Way of Piano Best Piano Blog

Pathways for Playing

Pianodao advocates a repertoire-rich approach to piano playing, with a focus on developing an Active Repertoire of pieces which you can confidently play any time, any place.

Pianodao includes many articles to support your piano practice, playing and performance, offering expert guidance and encouragement. You can explore this archive of advice below.

Andrew also offers a flexible range of personalised learning opportunities, from expert tuition to bespoke advice and friendly support, available in person at his studio, to his popular video feedback service, available online wherever in the world you are:


Also available • Andrew’s essential handbook



Selected Highlights:

Who needs piano lessons anyway?

More and more players, especially adult beginners, are trying to teach themselves to play the piano without the support of a good teacher. And there are a growing number of apps, videos and books to help. What (if anything) does a teacher offer that can’t be found elsewhere?

Thoughts on the Art of Practice

In this incredibly helpful post from the internationally acclaimed concert pianist Philip Fowke, he shares a wealth of wise advice which I am delighted he has agreed to make public via the Pianodao website. There is so much here to take in, and of such lasting value…

Why Bother with Scales?

An in-depth look at the learning benefits, the importance of fingering, cumulative learning, and a more creative approach:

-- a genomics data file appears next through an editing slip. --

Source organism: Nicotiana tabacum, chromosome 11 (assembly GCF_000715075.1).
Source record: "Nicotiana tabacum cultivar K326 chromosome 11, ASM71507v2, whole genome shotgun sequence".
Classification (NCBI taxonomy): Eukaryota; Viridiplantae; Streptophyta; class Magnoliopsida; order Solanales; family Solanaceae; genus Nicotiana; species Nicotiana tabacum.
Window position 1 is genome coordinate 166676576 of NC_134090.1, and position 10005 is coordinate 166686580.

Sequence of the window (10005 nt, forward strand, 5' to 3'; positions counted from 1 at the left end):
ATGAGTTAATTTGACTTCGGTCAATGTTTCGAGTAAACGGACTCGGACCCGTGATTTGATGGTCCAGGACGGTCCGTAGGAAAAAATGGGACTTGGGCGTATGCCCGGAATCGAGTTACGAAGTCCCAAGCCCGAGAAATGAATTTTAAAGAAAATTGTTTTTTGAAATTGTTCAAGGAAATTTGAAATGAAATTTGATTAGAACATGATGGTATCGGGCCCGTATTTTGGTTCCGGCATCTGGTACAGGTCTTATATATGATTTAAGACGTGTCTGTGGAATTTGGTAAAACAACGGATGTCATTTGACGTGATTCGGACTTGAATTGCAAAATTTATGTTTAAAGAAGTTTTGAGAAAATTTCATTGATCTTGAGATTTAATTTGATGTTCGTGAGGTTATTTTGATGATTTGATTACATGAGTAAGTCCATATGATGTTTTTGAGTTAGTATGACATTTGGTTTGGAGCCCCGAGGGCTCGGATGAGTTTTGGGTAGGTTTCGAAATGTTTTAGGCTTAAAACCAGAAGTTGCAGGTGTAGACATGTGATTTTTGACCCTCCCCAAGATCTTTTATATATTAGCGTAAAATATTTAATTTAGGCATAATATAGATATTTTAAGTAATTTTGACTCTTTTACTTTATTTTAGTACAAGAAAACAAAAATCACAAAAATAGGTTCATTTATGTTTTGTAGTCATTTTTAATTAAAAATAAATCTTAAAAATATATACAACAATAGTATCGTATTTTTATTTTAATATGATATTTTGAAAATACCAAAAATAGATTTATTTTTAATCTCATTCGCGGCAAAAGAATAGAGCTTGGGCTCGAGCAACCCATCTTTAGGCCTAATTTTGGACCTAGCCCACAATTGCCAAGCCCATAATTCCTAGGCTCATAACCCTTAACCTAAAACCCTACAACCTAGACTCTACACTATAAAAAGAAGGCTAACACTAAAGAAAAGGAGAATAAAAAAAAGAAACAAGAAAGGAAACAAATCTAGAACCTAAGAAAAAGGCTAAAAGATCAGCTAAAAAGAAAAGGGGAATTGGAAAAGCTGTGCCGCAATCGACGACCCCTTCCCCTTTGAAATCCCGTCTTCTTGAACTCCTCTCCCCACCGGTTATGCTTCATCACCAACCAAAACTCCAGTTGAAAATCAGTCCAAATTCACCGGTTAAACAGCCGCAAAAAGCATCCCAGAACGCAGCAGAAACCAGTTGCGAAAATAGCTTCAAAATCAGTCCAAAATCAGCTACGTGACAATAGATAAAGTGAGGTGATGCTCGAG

What Can You Play?

Getting the right balance between work and play at the piano is a sure way to stay motivated, foster musical enjoyment, stave off frustration, and develop confidence as the true musicians that we no doubt want to be and can be…

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Keeping Your Own Piano Journal

Have you considered keeping your own Piano Journal? In this post I explain how you can use a journal to improve your progress, deepen your engagement, track progress, get organised and plan for the future…

How to Practise Music: The Reviews

Since the international publication of my book HOW TO PRACTISE MUSIC, I have been thrilled and touched by the many wonderful comments I have received and reviews that have appeared. Here is a new, updated selection…

ABRSM to update their professional diplomas

ABRSM have just announced their intention to replace their entire range of diploma assessments in performance, teaching and direction with new qualifications by 2024. Here’s their full announcement, together with …

Why do we play the piano?

The question of why we play the piano would seem to be both an obvious one to ask and an easy one to answer. And yet it rarely is… In this article I consider four “types” of player, while recognising that most of us combine aspects of most or all…

The Serial Starter

I’m delighted to introduce this Guest Post in which Joanna García asks, “are you a serial starter?” and offers encouragement to develop your repertoire…

Singing in Aural Tests: the Bottom Line